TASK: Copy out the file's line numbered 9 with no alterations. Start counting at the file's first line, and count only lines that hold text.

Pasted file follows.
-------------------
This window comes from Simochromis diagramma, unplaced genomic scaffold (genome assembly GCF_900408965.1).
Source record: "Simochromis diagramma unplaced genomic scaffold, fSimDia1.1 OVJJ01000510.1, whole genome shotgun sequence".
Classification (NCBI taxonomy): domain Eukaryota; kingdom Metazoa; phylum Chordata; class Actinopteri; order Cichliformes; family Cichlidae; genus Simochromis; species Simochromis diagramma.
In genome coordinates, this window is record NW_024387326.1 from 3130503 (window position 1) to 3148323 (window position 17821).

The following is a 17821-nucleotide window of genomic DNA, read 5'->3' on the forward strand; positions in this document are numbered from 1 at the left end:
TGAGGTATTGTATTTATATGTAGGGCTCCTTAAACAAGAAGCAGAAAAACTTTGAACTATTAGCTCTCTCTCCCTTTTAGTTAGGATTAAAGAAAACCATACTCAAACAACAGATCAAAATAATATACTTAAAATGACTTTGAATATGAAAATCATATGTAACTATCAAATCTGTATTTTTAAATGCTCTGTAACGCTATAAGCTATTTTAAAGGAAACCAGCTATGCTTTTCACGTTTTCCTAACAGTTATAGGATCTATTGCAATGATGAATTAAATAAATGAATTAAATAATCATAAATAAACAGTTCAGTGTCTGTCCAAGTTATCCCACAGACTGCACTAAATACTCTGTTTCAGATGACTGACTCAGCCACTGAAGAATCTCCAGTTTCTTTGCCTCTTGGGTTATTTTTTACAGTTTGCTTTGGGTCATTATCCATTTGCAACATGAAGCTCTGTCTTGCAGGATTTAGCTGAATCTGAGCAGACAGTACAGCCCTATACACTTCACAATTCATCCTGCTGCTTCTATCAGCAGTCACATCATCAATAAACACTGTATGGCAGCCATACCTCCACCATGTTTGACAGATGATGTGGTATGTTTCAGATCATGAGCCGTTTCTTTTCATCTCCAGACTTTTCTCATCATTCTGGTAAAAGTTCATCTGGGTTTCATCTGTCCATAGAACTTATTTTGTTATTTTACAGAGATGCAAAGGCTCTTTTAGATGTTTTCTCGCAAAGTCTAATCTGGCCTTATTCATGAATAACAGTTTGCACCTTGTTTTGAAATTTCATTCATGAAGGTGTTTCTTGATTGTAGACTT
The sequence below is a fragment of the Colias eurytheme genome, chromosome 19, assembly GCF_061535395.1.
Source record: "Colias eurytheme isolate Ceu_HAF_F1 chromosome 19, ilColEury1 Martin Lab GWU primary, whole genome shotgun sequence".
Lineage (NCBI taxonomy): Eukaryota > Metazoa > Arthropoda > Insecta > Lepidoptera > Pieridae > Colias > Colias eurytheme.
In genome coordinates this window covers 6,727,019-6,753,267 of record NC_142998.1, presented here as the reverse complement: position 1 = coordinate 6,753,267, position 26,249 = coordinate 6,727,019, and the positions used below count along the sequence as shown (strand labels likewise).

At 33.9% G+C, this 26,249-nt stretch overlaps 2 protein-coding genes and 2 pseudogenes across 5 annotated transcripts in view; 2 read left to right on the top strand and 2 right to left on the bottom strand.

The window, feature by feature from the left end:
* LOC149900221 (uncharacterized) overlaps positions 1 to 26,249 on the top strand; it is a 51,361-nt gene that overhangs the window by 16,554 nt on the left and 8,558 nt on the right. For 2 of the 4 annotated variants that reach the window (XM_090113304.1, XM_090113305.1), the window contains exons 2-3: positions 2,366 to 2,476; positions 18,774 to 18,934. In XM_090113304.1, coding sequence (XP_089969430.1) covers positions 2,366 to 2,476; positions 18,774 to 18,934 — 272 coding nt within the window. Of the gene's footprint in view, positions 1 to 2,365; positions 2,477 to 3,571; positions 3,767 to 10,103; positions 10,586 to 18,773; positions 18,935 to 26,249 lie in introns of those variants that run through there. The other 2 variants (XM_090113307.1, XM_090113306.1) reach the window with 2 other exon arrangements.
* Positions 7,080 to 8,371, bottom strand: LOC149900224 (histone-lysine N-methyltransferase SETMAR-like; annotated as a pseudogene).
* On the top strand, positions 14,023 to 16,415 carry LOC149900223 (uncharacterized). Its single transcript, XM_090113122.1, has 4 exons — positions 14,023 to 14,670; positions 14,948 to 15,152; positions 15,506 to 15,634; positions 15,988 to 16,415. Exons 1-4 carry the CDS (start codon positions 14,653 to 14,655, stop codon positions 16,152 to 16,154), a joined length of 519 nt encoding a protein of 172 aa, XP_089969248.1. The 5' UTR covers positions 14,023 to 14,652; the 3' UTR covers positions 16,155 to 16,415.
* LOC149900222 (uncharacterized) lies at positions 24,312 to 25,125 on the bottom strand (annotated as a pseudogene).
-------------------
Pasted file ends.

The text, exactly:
Lineage (NCBI taxonomy): Eukaryota > Metazoa > Arthropoda > Insecta > Lepidoptera > Pieridae > Colias > Colias eurytheme.